As a German-Austrian production, Toni Erdmann by Maren Ade is an unlikely film to become every critic’s darling. Yet, international recognition is soaring, so it’s about time to have a look at the movie that everyone seems to love.
Maren Ade’s Toni Erdmann has been playing in theaters in my city for over three months straight now. Given the typically fast rotation of movies nowadays, that alone is completely stunning. Add to that the facts that this film is the German competitor for the Academy Awards, that it won this year’s Grand Prix of the International Federation of Film Critics, and that 177 international critics polled by the BBC voted it among the best 100 films of the 21st century, and you have a true sensation for German contemporary cinema. So what is all the fuss about? With Toni Erdmann entering its fourth month on the big screen, I finally had to go and find out for myself.
One thing can – and perhaps should – be said right at the beginning: Toni Erdmann is a strange film, a very unconventional film. Cloaked as a comedy-drama, its script pushes the traditional means of both genres to such extremes that the resulting movie is a painful pleasure to watch—an emotionally confusing ride that lasts for more than two-and-a-half hours on the screen, and for much longer after you leave the cinema. The comedy often borders on the absurd, and the drama feels positively existential at all times. It is all too easy to lose orientation in Ade’s puzzling screenplay. Why are we even laughing? And why does it hurt at the same time?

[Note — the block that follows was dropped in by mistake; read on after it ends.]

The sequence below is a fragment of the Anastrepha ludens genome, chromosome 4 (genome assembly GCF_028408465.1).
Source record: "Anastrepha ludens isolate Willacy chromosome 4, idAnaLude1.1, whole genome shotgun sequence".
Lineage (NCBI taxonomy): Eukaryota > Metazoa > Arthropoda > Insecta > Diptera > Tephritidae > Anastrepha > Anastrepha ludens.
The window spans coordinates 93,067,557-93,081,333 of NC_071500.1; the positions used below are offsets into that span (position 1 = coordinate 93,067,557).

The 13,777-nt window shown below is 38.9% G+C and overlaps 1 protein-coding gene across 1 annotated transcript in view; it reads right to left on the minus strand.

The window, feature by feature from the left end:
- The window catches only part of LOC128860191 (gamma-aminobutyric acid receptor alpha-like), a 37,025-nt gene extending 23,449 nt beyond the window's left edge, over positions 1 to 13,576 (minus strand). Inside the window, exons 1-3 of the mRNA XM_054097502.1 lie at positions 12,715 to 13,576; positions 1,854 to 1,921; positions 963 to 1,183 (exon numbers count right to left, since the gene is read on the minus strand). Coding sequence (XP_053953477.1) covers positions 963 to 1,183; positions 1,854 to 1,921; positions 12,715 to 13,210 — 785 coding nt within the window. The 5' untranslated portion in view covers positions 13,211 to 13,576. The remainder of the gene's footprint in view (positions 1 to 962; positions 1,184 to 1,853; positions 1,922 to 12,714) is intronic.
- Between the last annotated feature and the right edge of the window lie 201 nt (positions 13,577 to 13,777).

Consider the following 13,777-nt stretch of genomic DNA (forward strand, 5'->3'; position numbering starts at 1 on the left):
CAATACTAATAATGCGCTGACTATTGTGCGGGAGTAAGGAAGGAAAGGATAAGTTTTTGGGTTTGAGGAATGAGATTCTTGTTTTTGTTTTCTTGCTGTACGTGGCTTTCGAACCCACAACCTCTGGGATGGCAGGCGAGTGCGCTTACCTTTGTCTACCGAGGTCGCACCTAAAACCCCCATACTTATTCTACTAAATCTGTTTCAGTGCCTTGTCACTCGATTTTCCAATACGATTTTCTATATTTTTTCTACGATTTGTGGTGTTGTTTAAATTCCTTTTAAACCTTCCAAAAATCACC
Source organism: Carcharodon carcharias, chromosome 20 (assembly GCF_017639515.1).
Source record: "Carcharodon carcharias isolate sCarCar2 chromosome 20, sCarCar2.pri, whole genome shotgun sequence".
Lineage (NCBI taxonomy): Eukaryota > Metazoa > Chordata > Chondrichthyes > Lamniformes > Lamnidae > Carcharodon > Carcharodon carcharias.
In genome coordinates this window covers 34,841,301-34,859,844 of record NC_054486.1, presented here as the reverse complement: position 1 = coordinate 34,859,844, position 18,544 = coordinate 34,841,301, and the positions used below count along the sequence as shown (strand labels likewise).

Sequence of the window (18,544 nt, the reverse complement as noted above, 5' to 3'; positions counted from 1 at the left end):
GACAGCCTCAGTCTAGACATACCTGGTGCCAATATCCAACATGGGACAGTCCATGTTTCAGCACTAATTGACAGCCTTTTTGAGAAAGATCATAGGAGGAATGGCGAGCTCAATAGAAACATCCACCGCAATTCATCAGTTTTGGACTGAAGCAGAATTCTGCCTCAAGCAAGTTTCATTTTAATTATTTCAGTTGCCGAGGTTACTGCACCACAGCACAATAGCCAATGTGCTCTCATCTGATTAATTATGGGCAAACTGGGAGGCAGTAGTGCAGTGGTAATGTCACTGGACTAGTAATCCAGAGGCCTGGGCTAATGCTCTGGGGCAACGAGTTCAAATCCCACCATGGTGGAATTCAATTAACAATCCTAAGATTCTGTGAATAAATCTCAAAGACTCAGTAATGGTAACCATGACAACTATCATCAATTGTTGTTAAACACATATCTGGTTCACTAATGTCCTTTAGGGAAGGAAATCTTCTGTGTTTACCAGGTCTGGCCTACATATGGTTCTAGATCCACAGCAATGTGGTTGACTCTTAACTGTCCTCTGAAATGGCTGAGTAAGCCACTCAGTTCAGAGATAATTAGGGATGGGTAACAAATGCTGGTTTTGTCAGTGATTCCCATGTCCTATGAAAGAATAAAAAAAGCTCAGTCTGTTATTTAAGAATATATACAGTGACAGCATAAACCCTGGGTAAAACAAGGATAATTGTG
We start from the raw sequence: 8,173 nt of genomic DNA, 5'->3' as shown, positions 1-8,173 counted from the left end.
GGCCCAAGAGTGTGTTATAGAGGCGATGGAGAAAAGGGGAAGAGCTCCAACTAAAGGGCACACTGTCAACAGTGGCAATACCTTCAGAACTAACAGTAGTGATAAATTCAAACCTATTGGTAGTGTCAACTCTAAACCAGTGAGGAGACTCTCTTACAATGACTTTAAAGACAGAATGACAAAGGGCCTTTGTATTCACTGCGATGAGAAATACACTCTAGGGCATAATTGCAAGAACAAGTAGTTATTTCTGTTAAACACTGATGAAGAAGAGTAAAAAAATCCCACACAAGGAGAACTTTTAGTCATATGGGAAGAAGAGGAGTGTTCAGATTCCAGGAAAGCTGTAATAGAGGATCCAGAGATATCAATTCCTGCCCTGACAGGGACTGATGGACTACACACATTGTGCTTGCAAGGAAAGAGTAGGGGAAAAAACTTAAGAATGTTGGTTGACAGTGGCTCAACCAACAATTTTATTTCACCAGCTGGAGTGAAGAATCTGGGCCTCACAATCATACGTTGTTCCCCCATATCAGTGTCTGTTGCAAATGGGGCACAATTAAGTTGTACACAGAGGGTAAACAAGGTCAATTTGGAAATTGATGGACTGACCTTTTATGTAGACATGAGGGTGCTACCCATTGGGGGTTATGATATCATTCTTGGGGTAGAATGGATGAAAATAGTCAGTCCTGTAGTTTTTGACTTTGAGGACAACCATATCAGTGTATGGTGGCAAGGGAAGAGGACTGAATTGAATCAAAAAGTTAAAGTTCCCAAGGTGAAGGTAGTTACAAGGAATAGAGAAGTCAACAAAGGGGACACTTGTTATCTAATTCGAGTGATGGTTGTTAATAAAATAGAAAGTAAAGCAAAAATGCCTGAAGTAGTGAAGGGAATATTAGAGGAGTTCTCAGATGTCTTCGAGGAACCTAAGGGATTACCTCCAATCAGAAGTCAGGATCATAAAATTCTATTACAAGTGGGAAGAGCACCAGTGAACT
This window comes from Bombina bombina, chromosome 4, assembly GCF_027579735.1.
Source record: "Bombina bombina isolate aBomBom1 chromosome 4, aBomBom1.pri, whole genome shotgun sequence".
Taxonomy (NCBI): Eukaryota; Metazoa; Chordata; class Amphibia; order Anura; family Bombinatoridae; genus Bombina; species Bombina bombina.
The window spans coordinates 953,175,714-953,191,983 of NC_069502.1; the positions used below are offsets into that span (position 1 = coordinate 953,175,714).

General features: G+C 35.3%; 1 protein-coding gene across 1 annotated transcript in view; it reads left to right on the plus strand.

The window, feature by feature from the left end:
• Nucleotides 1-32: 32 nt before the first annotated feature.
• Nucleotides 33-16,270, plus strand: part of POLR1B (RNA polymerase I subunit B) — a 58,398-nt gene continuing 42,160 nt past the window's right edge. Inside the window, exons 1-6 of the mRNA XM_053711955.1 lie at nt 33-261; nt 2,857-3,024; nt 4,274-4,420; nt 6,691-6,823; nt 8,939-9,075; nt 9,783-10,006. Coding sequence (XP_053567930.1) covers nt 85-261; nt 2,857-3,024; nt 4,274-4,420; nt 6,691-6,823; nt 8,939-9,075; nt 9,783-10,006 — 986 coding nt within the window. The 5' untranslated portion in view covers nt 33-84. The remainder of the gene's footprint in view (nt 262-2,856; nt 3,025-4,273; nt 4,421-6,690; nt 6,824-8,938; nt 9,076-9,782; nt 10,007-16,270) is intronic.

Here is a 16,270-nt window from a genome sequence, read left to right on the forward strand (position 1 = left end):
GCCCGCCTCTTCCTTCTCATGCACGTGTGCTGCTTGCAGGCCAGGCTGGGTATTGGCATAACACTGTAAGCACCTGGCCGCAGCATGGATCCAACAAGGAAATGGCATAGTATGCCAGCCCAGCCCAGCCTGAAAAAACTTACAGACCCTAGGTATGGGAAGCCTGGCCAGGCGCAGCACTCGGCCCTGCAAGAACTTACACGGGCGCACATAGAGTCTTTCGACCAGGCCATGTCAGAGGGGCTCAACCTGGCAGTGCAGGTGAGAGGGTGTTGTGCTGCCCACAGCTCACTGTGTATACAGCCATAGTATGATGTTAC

Toni Erdmann tells the story of music teacher Winfried Conradi (Peter Simonischek). Equipped with a bizarre sense of humor, divorced from his wife and estranged from his daughter, he falls into a crisis when his dog dies. He decides to go and visit his daughter, Ines (brilliant in every scene: Sandra Hüller), who works in Bucharest, Romania. Once there, Conradi begins to turn Ines’ life upside down: Her glossy world, defined mostly by her career as a business consultant, cannot incorporate an element as strange as her father. As the chasm between father and daughter becomes more and more obvious, Winfried’s practical jokes become increasingly invasive and extreme. He finally takes on the fake persona “Toni Erdmann”, trailing his daughter and introducing himself at receptions as businessman, life coach, or the German ambassador. In his version of things, Ines becomes his client—or his assistant. Winfried talks to her business partners, her colleagues, her lover, never giving away the fact that he is actually her father.
The characters that interact with – or react to – “Mr. Erdmann” are typically as perplexed as the film’s audience. While the former might be wondering who that strange man with the heavy German accent and the casual shirts really is, the latter can’t help asking themselves: What is he playing at? Meanwhile, his daughter asks herself – and him – whether Winfried has come to Romania with the intent to destroy her life. It seems like a fair question at the time, but Ines doesn’t get a reply. Even more importantly, she doesn’t seem to actually want a reply. Living without someone can be easier than having that someone in your life, and between business meetings, client dinners and days at the spa, it is comfortable enough for Ines to forget about her quirky, lonely, middle-class father and the mediocre life he leads back in Germany.